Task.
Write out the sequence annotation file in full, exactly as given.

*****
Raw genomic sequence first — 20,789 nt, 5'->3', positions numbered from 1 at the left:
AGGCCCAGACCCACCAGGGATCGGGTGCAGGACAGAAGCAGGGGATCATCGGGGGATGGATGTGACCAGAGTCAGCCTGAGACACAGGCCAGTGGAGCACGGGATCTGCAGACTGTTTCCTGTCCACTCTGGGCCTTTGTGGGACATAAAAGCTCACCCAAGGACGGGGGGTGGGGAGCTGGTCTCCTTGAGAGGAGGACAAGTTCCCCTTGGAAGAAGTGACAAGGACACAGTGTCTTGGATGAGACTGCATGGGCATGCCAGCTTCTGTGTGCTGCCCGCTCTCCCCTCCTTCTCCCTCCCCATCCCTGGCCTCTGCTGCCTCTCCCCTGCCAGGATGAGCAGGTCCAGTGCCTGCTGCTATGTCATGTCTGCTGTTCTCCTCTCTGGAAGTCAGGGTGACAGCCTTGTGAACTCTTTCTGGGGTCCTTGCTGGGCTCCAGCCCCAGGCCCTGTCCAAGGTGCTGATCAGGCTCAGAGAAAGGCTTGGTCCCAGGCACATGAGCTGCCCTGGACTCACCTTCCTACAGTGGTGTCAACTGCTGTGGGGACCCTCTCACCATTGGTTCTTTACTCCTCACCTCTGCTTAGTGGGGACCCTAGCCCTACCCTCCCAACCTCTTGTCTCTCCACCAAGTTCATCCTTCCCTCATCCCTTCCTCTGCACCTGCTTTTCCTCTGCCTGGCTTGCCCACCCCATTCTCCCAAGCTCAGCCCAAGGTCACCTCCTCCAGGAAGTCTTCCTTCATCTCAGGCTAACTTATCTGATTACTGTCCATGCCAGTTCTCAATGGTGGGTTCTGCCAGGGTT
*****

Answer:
Raw genomic sequence first — 20,789 nt, 5'->3', positions numbered from 1 at the left:
AGGCCCAGACCCACCAGGGATCGGGTGCAGGACAGAAGCAGGGGATCATCGGGGGATGGATGTGACCAGAGTCAGCCTGAGACACAGGCCAGTGGAGCACGGGATCTGCAGACTGTTTCCTGTCCACTCTGGGCCTTTGTGGGACATAAAAGCTCACCCAAGGACGGGGGGTGGGGAGCTGGTCTCCTTGAGAGGAGGACAAGTTCCCCTTGGAAGAAGTGACAAGGACACAGTGTCTTGGATGAGACTGCATGGGCATGCCAGCTTCTGTGTGCTGCCCGCTCTCCCCTCCTTCTCCCTCCCCATCCCTGGCCTCTGCTGCCTCTCCCCTGCCAGGATGAGCAGGTCCAGTGCCTGCTGCTATGTCATGTCTGCTGTTCTCCTCTCTGGAAGTCAGGGTGACAGCCTTGTGAACTCTTTCTGGGGTCCTTGCTGGGCTCCAGCCCCAGGCCCTGTCCAAGGTGCTGATCAGGCTCAGAGAAAGGCTTGGTCCCAGGCACATGAGCTGCCCTGGACTCACCTTCCTACAGTGGTGTCAACTGCTGTGGGGACCCTCTCACCATTGGTTCTTTACTCCTCACCTCTGCTTAGTGGGGACCCTAGCCCTACCCTCCCAACCTCTTGTCTCTCCACCAAGTTCATCCTTCCCTCATCCCTTCCTCTGCACCTGCTTTTCCTCTGCCTGGCTTGCCCACCCCATTCTCCCAAGCTCAGCCCAAGGTCACCTCCTCCAGGAAGTCTTCCTTCATCTCAGGCTAACTTATCTGATTACTGTCCATGCCAGTTCTCAATGGTGGGTTCTGCCAGGGTT